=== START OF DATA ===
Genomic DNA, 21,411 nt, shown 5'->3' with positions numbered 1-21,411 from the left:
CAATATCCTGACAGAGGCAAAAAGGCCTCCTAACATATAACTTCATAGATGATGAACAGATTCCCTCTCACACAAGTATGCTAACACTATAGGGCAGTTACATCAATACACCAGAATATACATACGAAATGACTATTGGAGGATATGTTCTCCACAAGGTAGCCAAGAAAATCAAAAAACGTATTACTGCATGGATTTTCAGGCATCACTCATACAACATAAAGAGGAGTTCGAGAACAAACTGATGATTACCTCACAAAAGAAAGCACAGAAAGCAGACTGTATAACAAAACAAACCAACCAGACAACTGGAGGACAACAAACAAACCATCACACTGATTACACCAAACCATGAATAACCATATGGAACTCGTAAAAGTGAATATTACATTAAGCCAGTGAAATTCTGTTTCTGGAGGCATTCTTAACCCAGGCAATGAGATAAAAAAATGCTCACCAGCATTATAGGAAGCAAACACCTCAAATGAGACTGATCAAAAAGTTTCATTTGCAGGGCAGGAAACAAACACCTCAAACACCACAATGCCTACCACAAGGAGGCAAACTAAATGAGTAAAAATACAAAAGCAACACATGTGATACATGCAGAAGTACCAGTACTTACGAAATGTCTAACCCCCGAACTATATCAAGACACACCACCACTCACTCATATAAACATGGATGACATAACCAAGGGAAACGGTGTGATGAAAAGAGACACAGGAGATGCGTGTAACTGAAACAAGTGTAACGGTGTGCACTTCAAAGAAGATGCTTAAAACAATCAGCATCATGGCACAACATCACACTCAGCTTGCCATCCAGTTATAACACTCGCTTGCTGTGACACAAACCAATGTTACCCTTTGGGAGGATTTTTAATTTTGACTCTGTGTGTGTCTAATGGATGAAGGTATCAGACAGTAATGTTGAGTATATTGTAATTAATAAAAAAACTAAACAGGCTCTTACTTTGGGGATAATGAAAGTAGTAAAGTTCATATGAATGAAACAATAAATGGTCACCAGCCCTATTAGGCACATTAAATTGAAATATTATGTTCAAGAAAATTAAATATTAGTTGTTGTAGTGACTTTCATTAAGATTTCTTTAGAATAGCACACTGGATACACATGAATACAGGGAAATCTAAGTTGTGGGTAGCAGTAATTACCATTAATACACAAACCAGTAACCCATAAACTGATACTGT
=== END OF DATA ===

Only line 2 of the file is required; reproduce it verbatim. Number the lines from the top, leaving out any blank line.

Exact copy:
CAATATCCTGACAGAGGCAAAAAGGCCTCCTAACATATAACTTCATAGATGATGAACAGATTCCCTCTCACACAAGTATGCTAACACTATAGGGCAGTTACATCAATACACCAGAATATACATACGAAATGACTATTGGAGGATATGTTCTCCACAAGGTAGCCAAGAAAATCAAAAAACGTATTACTGCATGGATTTTCAGGCATCACTCATACAACATAAAGAGGAGTTCGAGAACAAACTGATGATTACCTCACAAAAGAAAGCACAGAAAGCAGACTGTATAACAAAACAAACCAACCAGACAACTGGAGGACAACAAACAAACCATCACACTGATTACACCAAACCATGAATAACCATATGGAACTCGTAAAAGTGAATATTACATTAAGCCAGTGAAATTCTGTTTCTGGAGGCATTCTTAACCCAGGCAATGAGATAAAAAAATGCTCACCAGCATTATAGGAAGCAAACACCTCAAATGAGACTGATCAAAAAGTTTCATTTGCAGGGCAGGAAACAAACACCTCAAACACCACAATGCCTACCACAAGGAGGCAAACTAAATGAGTAAAAATACAAAAGCAACACATGTGATACATGCAGAAGTACCAGTACTTACGAAATGTCTAACCCCCGAACTATATCAAGACACACCACCACTCACTCATATAAACATGGATGACATAACCAAGGGAAACGGTGTGATGAAAAGAGACACAGGAGATGCGTGTAACTGAAACAAGTGTAACGGTGTGCACTTCAAAGAAGATGCTTAAAACAATCAGCATCATGGCACAACATCACACTCAGCTTGCCATCCAGTTATAACACTCGCTTGCTGTGACACAAACCAATGTTACCCTTTGGGAGGATTTTTAATTTTGACTCTGTGTGTGTCTAATGGATGAAGGTATCAGACAGTAATGTTGAGTATATTGTAATTAATAAAAAAACTAAACAGGCTCTTACTTTGGGGATAATGAAAGTAGTAAAGTTCATATGAATGAAACAATAAATGGTCACCAGCCCTATTAGGCACATTAAATTGAAATATTATGTTCAAGAAAATTAAATATTAGTTGTTGTAGTGACTTTCATTAAGATTTCTTTAGAATAGCACACTGGATACACATGAATACAGGGAAATCTAAGTTGTGGGTAGCAGTAATTACCATTAATACACAAACCAGTAACCCATAAACTGATACTGT